243184 Chronic kidney disease and outcomes in American Indian adults

Tuesday, November 1, 2011

Nawar Shara, PhD , Department of Biostatistics and Epidemiology, MedStar Health Research Institute, Hyattsville, MD
Laura Plantinga, ScM , San Francisco General Hospital, University of California San Francisco, San Francisco, CA
Ying Zhang, MD, PhD, MHS , Center for American Indian Health Research, College of Public Health, University of Oklahoma Health Sciences Center, Oklahoma City, OK
Stacey Jolly, MD, MS , Department of General Internal Medicine, Cleveland Clinic Medicine Institute, Cleveland, OH
Jason G. Umans, MD, PhD , Georgetown-Howard Universities Center for Clinical and Translational Science, MedStar Health Research Institute and Georgetown University, Hyattsville, MD
Barbara V. Howard, PhD , Senior Scientist, Medstar Research Institute, Hyattsville, MD
Chronic kidney disease (CKD) is common in the U.S. adult population (~25% in those aged ≥60). Previous studies suggest that CKD may be more common in selected American Indian populations. We examined incidence and outcomes of CKD in a prospective cohort study (Strong Heart Study) of adults aged 45-74 from 13 American Indian tribes/communities in Arizona, Oklahoma, and the Dakotas. At first exam (6/89-1/92), there were 4,337 participants with information on albumin:creatinine ratio (ACR) and estimated glomerular filtration rate (eGFR). Reexaminations were conducted in 19931995 and 19981999, and mortality was followed through 12/31/07. CKD was defined as ACR≥30 mg/g (stages 1-2) or eGFR<60 ml/min/m2 (stages 3-5). One-third (34.3%) of participants had CKD at baseline. Among participants free of CKD at the baseline exam, 23.6% had CKD at the third exam, of whom 26.8% had more advanced CKD (stage 3-5). Only 0.3% of those without CKD at baseline progressed to end-stage renal disease (ESRD) by the third exam, but age- and gender-adjusted incidence of ESRD was 2.3%, 10.8%, and 34.3% among those with CKD stages 1, 2, and 3-5, respectively, at baseline. By the end of follow-up, 59.3% vs. 32.0% of participants with vs. without CKD at baseline had died of any cause; cardiovascular mortality was 22.4% vs.8.0%. CKD is highly prevalent in middle-aged and older American Indians, relative to the general population; progression to ESRD and cardiovascular and all-cause mortality may be related to excess diabetic nephropathy in this population.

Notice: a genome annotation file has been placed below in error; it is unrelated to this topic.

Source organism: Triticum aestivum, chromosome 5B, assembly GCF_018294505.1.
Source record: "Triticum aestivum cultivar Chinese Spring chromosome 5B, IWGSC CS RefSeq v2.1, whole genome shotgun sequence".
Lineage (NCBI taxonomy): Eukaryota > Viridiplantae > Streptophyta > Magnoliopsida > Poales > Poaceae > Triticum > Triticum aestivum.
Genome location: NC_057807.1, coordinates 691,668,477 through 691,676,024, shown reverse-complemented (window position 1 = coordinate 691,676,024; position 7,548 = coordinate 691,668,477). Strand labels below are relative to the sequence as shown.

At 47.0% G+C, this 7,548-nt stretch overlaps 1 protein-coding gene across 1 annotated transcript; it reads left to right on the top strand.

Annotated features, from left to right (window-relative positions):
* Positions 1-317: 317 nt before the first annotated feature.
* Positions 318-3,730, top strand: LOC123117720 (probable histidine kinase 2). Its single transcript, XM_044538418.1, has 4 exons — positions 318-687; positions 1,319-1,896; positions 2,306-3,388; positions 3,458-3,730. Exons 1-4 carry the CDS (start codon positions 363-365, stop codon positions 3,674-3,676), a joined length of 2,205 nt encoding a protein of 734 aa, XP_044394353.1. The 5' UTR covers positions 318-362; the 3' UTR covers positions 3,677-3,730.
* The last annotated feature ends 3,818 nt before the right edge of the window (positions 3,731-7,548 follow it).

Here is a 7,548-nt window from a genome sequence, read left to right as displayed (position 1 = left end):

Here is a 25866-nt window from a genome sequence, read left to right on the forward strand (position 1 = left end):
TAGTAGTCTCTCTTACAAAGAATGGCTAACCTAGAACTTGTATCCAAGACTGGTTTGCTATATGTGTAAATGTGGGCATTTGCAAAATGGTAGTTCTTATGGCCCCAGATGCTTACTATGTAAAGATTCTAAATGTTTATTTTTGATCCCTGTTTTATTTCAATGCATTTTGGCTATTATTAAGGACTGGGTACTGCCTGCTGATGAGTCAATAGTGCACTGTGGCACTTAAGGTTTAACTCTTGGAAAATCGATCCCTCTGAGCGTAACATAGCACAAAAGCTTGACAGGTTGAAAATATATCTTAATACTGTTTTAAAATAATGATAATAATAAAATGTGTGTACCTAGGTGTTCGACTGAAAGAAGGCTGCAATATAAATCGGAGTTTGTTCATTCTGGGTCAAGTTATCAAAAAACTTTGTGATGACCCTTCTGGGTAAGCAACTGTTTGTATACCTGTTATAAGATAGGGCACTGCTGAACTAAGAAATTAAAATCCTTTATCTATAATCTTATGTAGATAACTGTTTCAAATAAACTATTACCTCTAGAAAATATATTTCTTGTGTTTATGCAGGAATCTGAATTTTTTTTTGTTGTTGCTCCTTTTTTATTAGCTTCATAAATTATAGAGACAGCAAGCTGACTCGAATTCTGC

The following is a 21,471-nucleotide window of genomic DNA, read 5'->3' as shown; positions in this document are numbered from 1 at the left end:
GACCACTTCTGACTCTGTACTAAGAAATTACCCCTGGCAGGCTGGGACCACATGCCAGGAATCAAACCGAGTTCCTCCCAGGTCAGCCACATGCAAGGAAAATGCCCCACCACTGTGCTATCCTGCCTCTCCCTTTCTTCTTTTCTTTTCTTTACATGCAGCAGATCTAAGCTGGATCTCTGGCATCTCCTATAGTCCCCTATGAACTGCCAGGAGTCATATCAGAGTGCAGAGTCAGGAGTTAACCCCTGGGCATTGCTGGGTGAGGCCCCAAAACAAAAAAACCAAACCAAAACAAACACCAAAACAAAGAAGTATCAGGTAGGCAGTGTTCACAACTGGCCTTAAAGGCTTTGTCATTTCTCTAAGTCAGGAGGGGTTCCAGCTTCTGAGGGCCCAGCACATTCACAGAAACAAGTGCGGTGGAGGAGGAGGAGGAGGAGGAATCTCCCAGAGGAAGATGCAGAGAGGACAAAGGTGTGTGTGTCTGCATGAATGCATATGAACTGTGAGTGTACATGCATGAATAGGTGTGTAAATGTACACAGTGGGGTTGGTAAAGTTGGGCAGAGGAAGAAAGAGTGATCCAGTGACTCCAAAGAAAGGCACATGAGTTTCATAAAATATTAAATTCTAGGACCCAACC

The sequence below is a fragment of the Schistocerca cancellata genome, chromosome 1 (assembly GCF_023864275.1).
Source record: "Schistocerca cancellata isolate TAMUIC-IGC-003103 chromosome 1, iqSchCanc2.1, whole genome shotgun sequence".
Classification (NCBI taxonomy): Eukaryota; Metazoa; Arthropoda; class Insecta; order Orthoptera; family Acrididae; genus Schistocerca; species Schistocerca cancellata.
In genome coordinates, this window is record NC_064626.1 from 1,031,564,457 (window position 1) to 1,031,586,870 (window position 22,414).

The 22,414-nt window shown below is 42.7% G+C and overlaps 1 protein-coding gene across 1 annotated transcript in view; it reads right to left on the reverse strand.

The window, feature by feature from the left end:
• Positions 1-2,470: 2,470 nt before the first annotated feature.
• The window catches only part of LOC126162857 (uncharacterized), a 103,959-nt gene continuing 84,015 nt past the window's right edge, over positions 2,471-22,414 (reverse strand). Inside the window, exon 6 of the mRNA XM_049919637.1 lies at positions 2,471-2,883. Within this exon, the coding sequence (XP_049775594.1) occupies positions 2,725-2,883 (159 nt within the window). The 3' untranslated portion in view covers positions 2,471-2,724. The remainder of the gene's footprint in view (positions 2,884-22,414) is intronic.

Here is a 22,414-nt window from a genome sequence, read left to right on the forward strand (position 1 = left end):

Learning Areas:
Chronic disease management and prevention

Learning Objectives:
1. Describe the prevalence of chronic kidney disease in middle-aged/older American Indians relative to the general population. 2. Compare the incidence of end-stage renal disease (requiring dialysis or transplant) among those with and without chronic kidney disease at the start of follow-up. 3. Compare rates of all-cause and cardiovascular mortality among those with and without chronic kidney disease.

Keywords: American Indians, Chronic Diseases

Presenting author's disclosure statement:

Qualified on the content I am responsible for because: I serve as a statistician on the Strong Heart Study and head the Epidemiology and Statistics Department at MedStart Health Research Institute.
Any relevant financial relationships? No

I agree to comply with the American Public Health Association Conflict of Interest and Commercial Support Guidelines, and to disclose to the participants any off-label or experimental uses of a commercial product or service discussed in my presentation.